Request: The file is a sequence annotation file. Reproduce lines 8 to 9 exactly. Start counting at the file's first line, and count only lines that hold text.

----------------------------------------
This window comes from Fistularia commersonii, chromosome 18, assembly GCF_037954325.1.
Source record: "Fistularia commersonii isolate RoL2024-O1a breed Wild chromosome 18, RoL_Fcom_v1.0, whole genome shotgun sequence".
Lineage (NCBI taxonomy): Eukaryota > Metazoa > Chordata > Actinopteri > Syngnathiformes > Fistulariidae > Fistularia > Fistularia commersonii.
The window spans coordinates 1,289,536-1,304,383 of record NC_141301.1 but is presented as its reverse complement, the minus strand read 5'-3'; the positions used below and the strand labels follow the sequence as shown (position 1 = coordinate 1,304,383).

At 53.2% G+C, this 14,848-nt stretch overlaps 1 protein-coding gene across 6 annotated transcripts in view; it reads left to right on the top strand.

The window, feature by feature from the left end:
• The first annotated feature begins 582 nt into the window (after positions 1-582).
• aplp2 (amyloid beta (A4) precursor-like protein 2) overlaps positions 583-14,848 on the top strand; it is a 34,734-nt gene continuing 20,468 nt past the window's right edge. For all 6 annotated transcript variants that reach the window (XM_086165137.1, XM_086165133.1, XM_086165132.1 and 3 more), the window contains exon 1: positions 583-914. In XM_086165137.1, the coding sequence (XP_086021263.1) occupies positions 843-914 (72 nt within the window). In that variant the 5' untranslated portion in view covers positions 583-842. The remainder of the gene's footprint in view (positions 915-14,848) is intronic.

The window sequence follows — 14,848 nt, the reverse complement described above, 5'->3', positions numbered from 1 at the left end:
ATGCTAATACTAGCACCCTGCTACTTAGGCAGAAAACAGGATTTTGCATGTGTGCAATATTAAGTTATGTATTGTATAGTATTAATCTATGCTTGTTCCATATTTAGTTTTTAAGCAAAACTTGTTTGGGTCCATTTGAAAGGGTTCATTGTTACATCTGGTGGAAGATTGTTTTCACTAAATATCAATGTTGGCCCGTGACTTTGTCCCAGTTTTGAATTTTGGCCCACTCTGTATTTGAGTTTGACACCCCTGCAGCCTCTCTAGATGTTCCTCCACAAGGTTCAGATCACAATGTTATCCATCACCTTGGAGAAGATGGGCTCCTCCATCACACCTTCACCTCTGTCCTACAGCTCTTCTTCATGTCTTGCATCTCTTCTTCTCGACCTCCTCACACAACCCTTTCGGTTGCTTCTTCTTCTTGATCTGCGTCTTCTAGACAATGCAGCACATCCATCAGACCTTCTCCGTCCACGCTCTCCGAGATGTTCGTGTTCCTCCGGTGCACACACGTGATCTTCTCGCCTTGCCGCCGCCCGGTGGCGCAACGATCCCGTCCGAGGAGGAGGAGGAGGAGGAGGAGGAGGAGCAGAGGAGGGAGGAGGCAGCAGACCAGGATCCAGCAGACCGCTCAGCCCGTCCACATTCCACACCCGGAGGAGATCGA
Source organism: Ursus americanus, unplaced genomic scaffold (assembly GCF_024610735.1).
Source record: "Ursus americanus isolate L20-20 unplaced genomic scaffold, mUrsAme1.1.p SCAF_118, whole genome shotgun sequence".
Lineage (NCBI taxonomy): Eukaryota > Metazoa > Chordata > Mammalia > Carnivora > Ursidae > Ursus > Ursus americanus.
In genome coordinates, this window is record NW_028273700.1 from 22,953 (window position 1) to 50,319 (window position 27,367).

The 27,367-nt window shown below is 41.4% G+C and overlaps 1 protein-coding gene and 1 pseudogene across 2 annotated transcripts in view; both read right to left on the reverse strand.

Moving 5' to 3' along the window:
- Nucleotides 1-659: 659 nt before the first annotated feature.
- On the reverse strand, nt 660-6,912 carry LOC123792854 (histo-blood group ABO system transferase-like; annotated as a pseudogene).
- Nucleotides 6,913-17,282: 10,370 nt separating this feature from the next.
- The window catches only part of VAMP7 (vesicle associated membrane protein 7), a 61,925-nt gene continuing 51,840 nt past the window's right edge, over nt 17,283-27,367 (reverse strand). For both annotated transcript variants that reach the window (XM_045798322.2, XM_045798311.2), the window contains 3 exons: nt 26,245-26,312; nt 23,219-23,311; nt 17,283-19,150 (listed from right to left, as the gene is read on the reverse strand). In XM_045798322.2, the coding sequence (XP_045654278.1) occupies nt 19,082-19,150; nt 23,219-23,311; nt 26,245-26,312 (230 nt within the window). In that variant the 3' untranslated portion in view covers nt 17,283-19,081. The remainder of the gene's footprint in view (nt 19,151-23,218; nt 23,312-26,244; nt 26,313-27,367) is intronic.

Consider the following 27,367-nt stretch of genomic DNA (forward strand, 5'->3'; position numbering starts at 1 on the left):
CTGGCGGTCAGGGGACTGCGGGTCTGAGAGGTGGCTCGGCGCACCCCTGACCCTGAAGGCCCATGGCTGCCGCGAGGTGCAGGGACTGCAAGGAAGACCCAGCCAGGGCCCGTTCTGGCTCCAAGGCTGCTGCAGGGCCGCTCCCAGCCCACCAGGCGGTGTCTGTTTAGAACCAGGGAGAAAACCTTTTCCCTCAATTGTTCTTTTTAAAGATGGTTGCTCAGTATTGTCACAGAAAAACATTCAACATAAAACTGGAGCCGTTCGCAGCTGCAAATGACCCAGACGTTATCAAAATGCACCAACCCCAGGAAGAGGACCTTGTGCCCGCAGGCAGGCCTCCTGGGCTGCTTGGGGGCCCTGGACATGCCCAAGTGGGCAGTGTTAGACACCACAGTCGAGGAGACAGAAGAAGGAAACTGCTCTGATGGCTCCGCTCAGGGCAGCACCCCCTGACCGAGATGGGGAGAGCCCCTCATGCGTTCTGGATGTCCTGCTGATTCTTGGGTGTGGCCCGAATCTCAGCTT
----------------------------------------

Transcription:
• aplp2 (amyloid beta (A4) precursor-like protein 2) overlaps positions 583-14,848 on the top strand; it is a 34,734-nt gene continuing 20,468 nt past the window's right edge. For all 6 annotated transcript variants that reach the window (XM_086165137.1, XM_086165133.1, XM_086165132.1 and 3 more), the window contains exon 1: positions 583-914. In XM_086165137.1, the coding sequence (XP_086021263.1) occupies positions 843-914 (72 nt within the window). In that variant the 5' untranslated portion in view covers positions 583-842. The remainder of the gene's footprint in view (positions 915-14,848) is intronic.

The window sequence follows — 14,848 nt, the reverse complement described above, 5'->3', positions numbered from 1 at the left end: